Material remnants and traces are what dramatic events, such as military conflicts,
tend to leave behind at the sites of their occurrence.
They constitute fragmented entry points to imagine and connect with the past.
While their visual impact, even if fragmented, remains to some degree active over time,
their soundscapes dissipate. How would we approach these sites if, instead of disappearing instantly,
their past soundscapes persisted over time? What if, fragmented and partly decomposed,
the sonic ruins of these past events leaked continuously through the gaps and cavities of their physical counterparts?
If approached with sonic sensibility and curiosity, do contemporary soundscapes in historically-charged places
function as gateways to the past, and enable another perspective on the present?
Quivering Stillness is an ongoing exploration of sites affected by military conflict, political unrest, devastation, and ruination.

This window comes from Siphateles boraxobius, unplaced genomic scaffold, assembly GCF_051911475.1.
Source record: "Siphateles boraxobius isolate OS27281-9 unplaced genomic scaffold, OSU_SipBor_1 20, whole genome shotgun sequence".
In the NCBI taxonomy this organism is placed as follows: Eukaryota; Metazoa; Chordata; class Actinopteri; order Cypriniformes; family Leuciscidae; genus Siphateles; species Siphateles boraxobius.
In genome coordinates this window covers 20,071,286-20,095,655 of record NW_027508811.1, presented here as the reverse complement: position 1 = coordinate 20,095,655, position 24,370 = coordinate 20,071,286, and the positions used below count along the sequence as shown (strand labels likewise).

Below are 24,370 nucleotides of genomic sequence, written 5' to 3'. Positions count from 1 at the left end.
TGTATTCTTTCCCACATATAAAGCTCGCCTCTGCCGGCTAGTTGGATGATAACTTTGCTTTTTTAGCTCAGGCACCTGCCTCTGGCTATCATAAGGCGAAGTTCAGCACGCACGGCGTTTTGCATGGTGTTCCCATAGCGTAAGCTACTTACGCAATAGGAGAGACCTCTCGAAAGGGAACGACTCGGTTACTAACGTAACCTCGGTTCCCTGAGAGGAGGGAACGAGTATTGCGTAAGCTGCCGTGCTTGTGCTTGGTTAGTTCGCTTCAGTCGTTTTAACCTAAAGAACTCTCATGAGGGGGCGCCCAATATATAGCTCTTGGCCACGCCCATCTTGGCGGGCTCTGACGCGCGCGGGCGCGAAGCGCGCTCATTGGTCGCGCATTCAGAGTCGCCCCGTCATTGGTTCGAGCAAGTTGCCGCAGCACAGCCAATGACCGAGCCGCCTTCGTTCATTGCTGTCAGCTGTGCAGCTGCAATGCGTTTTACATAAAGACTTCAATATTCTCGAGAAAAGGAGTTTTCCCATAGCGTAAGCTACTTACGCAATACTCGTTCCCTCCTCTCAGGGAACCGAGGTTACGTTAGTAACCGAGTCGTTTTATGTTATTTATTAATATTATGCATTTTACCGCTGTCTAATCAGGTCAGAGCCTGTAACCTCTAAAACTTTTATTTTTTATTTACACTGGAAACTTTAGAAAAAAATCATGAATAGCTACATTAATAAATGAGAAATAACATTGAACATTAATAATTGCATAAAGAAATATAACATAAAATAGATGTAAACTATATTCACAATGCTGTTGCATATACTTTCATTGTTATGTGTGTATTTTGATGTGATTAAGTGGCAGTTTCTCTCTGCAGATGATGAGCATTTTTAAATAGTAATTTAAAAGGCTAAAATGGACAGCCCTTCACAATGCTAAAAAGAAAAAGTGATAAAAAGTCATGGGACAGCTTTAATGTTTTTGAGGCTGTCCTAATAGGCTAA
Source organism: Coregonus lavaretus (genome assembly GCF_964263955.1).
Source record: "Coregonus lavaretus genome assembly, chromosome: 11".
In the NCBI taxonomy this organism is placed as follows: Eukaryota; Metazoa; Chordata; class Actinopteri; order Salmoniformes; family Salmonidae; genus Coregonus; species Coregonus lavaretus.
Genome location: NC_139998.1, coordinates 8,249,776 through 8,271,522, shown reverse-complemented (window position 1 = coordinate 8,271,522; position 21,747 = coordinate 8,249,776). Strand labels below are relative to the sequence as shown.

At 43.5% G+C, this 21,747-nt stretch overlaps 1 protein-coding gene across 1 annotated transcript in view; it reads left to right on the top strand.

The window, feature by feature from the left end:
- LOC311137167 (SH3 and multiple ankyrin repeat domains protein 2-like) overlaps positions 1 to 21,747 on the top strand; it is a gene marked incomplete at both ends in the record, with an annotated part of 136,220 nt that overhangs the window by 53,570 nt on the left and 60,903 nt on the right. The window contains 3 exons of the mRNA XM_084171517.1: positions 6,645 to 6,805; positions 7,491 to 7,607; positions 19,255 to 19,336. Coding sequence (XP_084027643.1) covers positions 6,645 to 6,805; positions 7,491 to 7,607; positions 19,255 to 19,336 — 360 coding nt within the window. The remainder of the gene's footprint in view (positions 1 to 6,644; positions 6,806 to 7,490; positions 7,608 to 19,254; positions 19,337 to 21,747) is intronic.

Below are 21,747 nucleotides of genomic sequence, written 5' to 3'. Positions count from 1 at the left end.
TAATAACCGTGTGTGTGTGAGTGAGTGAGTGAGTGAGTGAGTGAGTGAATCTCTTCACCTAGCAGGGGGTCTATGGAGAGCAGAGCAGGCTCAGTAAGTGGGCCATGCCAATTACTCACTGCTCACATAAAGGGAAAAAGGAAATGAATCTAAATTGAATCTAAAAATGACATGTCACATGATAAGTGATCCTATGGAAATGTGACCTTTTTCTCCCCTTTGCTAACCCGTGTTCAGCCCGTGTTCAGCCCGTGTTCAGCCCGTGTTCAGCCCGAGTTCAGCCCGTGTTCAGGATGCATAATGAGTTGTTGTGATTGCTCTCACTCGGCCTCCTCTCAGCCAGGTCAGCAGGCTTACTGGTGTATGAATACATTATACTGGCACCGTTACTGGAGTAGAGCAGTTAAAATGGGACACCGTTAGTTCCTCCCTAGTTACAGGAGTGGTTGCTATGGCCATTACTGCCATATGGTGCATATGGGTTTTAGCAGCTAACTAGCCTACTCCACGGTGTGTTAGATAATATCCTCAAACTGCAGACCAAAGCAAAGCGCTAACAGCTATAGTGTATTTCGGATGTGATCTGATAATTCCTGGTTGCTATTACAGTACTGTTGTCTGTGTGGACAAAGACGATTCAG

Whether with an intention to address these questions or by coincidence, in recent years I have wandered through many such sites.
After stepping into these troubled zones, and lending my unarmed ears and eyes to what remains there presently, I reached for my sound recording equipment,
microphones, and a camera. I used them to augment my sense of being-at-the-place, to see and hear the past through its present manifestation while simultaneously
constructing a para-archival record of this experience.